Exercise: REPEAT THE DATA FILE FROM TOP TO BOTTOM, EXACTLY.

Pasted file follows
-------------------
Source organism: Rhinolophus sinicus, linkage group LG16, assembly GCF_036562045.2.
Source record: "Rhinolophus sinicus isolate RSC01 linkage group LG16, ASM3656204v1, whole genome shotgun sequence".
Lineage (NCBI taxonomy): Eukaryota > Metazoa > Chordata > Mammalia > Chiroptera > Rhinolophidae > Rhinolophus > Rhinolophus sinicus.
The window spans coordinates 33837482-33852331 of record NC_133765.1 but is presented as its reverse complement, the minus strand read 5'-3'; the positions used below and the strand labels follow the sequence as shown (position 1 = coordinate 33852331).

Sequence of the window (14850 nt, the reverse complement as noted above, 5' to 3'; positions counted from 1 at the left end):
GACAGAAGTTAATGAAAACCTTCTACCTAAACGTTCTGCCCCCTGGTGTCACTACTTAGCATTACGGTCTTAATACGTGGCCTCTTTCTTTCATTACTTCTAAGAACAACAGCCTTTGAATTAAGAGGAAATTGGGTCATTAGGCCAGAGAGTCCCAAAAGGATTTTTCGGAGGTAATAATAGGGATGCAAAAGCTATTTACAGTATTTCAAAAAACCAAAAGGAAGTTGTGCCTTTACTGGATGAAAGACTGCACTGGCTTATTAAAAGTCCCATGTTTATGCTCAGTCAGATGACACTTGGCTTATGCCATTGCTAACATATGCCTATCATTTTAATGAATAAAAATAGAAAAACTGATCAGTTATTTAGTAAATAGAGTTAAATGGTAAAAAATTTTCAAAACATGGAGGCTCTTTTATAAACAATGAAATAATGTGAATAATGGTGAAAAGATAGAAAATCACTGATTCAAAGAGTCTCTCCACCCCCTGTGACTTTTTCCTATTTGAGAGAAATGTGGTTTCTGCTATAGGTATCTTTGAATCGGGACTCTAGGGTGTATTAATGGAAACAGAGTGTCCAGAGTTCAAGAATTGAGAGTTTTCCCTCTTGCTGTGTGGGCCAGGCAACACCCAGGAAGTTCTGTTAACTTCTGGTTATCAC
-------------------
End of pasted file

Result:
Source organism: Rhinolophus sinicus, linkage group LG16, assembly GCF_036562045.2.
Source record: "Rhinolophus sinicus isolate RSC01 linkage group LG16, ASM3656204v1, whole genome shotgun sequence".
Lineage (NCBI taxonomy): Eukaryota > Metazoa > Chordata > Mammalia > Chiroptera > Rhinolophidae > Rhinolophus > Rhinolophus sinicus.
The window spans coordinates 33837482-33852331 of record NC_133765.1 but is presented as its reverse complement, the minus strand read 5'-3'; the positions used below and the strand labels follow the sequence as shown (position 1 = coordinate 33852331).

Sequence of the window (14850 nt, the reverse complement as noted above, 5' to 3'; positions counted from 1 at the left end):
GACAGAAGTTAATGAAAACCTTCTACCTAAACGTTCTGCCCCCTGGTGTCACTACTTAGCATTACGGTCTTAATACGTGGCCTCTTTCTTTCATTACTTCTAAGAACAACAGCCTTTGAATTAAGAGGAAATTGGGTCATTAGGCCAGAGAGTCCCAAAAGGATTTTTCGGAGGTAATAATAGGGATGCAAAAGCTATTTACAGTATTTCAAAAAACCAAAAGGAAGTTGTGCCTTTACTGGATGAAAGACTGCACTGGCTTATTAAAAGTCCCATGTTTATGCTCAGTCAGATGACACTTGGCTTATGCCATTGCTAACATATGCCTATCATTTTAATGAATAAAAATAGAAAAACTGATCAGTTATTTAGTAAATAGAGTTAAATGGTAAAAAATTTTCAAAACATGGAGGCTCTTTTATAAACAATGAAATAATGTGAATAATGGTGAAAAGATAGAAAATCACTGATTCAAAGAGTCTCTCCACCCCCTGTGACTTTTTCCTATTTGAGAGAAATGTGGTTTCTGCTATAGGTATCTTTGAATCGGGACTCTAGGGTGTATTAATGGAAACAGAGTGTCCAGAGTTCAAGAATTGAGAGTTTTCCCTCTTGCTGTGTGGGCCAGGCAACACCCAGGAAGTTCTGTTAACTTCTGGTTATCAC